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Fauci, Asked About His Legacy, Says ‘Stick With the Science, Stay Away From Politics’

Anthony Fauci, the 79-year-old director of the National Institute of Allergy and Infectious Diseases (NIAID), has said he has learned to “always stick with the science, stay away from politics” over the course of his long career.

The leading immunologist turns 80 on Christmas Eve and has spent a large chunk of his final year as a septuagenarian helping to tackle the COVID-19 pandemic as a member of the White House coronavirus task force. Since the start of the U.S. outbreak, Fauci has testified before Congress and provided public health advice in countless media interviews, in which he elegantly corrected some falsehoods spread by President Donald Trump without directly criticizing the administration.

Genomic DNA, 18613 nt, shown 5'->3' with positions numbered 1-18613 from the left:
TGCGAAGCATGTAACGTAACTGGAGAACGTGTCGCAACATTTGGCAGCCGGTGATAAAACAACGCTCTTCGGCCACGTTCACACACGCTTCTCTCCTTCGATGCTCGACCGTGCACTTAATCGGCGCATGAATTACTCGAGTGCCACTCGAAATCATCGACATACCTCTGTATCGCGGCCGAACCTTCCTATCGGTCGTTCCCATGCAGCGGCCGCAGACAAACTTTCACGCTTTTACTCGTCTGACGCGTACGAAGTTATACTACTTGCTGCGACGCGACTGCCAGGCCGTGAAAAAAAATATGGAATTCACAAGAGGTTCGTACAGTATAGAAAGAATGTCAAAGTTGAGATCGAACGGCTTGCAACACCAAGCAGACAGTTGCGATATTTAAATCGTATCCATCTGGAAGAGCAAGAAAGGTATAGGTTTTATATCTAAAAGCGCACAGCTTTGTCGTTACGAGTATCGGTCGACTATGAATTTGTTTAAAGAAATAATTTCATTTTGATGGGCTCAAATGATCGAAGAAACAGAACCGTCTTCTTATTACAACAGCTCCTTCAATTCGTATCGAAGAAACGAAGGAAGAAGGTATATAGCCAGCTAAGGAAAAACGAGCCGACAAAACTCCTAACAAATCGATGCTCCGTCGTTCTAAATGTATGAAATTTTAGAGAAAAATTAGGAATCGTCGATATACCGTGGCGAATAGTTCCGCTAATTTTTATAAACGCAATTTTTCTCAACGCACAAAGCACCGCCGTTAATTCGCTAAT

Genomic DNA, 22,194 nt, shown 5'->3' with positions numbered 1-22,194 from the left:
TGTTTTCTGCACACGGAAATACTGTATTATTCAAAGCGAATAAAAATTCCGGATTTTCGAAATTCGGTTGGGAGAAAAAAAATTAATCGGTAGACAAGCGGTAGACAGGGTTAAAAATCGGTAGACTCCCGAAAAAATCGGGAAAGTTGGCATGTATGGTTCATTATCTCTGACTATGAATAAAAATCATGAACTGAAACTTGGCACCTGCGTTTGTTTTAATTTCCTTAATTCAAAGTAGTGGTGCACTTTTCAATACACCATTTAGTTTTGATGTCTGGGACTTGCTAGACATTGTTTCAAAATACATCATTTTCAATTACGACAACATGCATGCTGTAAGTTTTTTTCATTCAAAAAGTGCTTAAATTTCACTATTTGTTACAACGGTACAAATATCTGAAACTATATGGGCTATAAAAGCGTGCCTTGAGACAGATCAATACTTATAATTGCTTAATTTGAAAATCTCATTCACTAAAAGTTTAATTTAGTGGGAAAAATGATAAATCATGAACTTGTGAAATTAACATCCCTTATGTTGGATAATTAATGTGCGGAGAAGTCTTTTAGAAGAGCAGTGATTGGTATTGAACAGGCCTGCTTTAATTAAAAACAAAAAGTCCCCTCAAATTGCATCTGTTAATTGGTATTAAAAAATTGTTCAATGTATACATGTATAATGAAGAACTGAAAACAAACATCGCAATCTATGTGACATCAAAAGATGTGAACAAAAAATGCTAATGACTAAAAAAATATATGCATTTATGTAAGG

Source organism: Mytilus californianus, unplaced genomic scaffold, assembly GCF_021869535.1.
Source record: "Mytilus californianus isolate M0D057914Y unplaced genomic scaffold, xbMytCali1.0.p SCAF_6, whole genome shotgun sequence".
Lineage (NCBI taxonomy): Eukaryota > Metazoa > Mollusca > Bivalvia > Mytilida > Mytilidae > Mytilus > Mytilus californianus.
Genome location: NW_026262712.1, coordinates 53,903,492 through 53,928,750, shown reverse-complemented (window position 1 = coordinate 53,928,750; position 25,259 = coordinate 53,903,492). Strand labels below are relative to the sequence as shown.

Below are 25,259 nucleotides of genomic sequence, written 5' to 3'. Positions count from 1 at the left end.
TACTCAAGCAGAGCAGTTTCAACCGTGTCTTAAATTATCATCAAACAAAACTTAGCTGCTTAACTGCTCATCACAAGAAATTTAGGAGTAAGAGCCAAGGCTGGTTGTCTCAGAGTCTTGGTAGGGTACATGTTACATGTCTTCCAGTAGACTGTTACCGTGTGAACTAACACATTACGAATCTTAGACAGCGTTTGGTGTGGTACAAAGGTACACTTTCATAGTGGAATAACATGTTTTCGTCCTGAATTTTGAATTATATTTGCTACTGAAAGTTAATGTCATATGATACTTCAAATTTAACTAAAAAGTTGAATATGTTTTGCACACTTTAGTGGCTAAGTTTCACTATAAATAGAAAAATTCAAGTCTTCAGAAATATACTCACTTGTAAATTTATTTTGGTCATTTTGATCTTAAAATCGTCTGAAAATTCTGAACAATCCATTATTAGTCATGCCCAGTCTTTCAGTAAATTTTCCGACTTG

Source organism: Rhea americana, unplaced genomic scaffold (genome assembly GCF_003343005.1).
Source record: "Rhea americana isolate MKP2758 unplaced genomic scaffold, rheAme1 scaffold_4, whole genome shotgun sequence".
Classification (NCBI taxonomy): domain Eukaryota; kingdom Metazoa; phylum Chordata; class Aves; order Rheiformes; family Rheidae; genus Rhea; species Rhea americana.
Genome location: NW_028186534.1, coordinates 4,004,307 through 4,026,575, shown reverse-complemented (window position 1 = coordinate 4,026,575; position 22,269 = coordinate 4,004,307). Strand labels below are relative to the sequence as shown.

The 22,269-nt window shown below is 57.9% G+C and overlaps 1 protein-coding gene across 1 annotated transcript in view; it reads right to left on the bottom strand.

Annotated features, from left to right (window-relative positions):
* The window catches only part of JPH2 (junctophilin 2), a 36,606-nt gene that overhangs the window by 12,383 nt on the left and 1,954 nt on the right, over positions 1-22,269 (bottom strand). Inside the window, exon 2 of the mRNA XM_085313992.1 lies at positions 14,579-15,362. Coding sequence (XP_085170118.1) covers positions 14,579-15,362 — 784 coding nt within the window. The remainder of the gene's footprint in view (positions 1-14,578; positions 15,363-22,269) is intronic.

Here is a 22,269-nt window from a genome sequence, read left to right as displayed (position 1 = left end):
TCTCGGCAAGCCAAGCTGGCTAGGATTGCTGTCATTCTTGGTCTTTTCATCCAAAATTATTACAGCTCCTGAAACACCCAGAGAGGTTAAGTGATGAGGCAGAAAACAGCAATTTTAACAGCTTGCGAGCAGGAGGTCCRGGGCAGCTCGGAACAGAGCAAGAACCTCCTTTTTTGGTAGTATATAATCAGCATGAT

On Thursday, Fauci was asked in an interview with Chatham House, a U.K. policy institute, how he would like to be remembered as he likely deals with the final significant public health crisis of

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How a Biden-Harris administration impacts business, politics

Hello everyone! Welcome to this weekly roundup of Business Insider stories from co-Editor in Chief Matt Turner. Subscribe here to get this newsletter in your inbox every Sunday.

Read on for more on how a Joe Biden-Kamala Harris administration could impact everything from healthcare to energy to tech, allegations of misleading sales tactics at fast-growing energy firm Powerhome Solar, and how family offices are recruiting. 

kamala joe biden victory speeches

President-elect Joe Biden and Vice President-elect Kamala Harris take the stage at the Chase Center to address the nation November 07, 2020 in Wilmington, Delaware.

Andrew Harnik-Pool/Getty Images


The nation has decided. 

The AP, NBC, CNN, The New York Times, and The Washington Post called the presidential election for Joe Biden shortly after 11 a.m. ET Saturday, following Insider in calling the result. Biden and Vice President-elect Kamala Harris took to the stage last night to deliver their victory speeches, emphasizing hope and unity.